Is there a literary term for when an author refers to something that is going to happen later?

I am referring to two usages of this technique.

The first is when an author says "as will be explained later" or some variation there-of.

The second, which I am more interested in, is when the author says "before XYZ changed all of that" when XYZ is something that happens later in the story.

An example of the second usage is in Genesis 13:10, which refers to the destruction of Sodom before it occurs.

  • @Kris Thanks. I'm not sure if the title was inaccurate or not, but I changed it. Commented Oct 30, 2014 at 23:55

1 Answer 1


The term foreshadowing often is used in this context. From en.wiktionary, it means “A literary device in which an author drops subtle hints about plot developments to come later in the story”.

If the hints are less than subtle – as in Genesis 13:10, which parenthetically remarks, “This was before the LORD destroyed Sodom and Gomorrah” – one might refer, somewhat oxymoronically, to blatant foreshadowing, or perhaps premature dénouement.

Terms that suggest unsubtle foreshadowing include announcing (“To give public notice, or first notice of; to make known; to publish; to proclaim”), annunciating (“To announce”), and prefiguring (“To show or suggest ahead of time; to represent beforehand (often used in a Biblical context)”).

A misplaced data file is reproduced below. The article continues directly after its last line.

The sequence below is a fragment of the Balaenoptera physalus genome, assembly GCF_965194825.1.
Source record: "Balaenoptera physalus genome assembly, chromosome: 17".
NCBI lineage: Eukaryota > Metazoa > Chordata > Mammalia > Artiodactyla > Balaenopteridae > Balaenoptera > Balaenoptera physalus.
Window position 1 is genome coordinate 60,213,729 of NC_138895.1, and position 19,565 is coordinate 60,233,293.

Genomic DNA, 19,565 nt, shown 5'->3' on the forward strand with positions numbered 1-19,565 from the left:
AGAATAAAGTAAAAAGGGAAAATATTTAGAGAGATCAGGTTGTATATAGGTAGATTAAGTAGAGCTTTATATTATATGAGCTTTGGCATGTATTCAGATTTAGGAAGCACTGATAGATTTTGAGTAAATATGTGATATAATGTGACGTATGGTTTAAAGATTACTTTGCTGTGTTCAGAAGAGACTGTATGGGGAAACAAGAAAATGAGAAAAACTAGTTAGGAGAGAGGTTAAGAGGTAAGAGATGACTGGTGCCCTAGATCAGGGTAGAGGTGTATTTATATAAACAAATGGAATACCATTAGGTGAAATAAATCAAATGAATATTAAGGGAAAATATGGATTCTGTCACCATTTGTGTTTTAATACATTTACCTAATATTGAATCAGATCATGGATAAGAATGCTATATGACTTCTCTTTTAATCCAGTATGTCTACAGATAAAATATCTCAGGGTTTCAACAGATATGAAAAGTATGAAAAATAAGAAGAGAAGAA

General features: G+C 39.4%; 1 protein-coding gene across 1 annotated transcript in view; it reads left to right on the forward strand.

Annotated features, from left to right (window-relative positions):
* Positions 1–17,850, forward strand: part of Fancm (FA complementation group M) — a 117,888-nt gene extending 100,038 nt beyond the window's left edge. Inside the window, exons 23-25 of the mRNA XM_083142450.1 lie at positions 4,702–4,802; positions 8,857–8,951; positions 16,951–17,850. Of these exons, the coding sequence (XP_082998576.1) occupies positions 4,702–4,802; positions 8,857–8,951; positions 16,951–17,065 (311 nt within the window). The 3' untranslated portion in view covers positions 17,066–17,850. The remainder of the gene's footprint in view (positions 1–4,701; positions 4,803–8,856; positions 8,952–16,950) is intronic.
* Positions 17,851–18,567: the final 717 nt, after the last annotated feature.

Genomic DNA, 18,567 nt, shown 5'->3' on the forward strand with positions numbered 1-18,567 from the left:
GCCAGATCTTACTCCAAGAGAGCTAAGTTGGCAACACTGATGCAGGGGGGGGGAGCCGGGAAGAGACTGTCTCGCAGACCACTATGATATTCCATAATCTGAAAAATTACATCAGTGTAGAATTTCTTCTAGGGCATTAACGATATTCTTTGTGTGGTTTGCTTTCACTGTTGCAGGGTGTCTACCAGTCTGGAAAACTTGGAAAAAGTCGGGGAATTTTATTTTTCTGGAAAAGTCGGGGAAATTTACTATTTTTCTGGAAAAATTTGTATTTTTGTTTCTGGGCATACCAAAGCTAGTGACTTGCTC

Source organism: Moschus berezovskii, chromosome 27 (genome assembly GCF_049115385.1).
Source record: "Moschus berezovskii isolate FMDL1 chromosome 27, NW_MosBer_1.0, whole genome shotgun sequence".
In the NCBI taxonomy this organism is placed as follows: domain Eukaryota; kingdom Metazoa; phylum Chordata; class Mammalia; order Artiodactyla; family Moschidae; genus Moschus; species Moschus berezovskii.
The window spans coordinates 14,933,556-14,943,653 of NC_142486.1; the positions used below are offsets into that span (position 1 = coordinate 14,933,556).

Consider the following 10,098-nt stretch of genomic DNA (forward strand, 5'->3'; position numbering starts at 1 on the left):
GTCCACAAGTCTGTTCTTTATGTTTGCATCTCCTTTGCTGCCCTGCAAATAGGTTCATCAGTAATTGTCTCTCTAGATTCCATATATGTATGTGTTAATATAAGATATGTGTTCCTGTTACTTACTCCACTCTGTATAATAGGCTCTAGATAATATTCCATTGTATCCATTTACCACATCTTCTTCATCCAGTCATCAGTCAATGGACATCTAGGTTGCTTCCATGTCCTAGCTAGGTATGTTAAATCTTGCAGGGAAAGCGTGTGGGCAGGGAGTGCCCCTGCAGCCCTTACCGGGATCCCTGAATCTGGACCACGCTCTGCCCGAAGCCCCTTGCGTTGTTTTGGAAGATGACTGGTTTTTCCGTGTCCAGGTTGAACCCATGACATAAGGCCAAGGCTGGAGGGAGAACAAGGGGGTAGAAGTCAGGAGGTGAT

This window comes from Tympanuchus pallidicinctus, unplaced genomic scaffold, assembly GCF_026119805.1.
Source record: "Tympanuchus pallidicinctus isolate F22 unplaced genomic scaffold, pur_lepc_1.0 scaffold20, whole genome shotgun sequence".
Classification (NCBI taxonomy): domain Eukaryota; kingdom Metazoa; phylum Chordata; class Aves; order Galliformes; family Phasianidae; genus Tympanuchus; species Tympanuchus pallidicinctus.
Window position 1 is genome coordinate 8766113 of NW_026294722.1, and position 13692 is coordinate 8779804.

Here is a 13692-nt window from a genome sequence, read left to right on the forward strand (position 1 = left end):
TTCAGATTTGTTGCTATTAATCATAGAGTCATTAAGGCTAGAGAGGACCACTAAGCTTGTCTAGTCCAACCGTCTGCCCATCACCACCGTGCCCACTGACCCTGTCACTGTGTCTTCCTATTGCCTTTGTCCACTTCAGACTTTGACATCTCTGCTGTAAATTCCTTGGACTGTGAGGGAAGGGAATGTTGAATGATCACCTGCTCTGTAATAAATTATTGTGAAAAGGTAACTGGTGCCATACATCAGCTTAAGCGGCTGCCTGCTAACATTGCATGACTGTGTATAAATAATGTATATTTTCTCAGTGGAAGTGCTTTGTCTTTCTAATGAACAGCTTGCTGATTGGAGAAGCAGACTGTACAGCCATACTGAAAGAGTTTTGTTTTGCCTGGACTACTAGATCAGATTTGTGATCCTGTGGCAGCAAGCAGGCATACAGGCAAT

Terms more akin to foreshadowing include presage, portend, and perhaps augur.

  • 1
    See also Chekhov's gun. Commented Oct 29, 2014 at 18:37
  • In a strictly religious context, I would call it a prophecy about a future event (a supernatural prediction of the future).
    – BradC
    Commented Apr 6, 2017 at 18:42
  • @BradC, yes, prophecy, “A prediction, especially one made by a prophet or under divine inspiration”, is a good related term. But typically, prophecy may be something the author of a work writes about vs using it to drop hints about future plot developments. Commented Apr 6, 2017 at 18:56
  • All in the eye of the beholder, I suppose. Those who view the Bible as actually divinely inspired would view the words of Genesis as "true" prophecy (since the "author" of scripture is believed to be God himself). Modern writers are probably better off not trying to claim that for their own work :)
    – BradC
    Commented Apr 6, 2017 at 19:06

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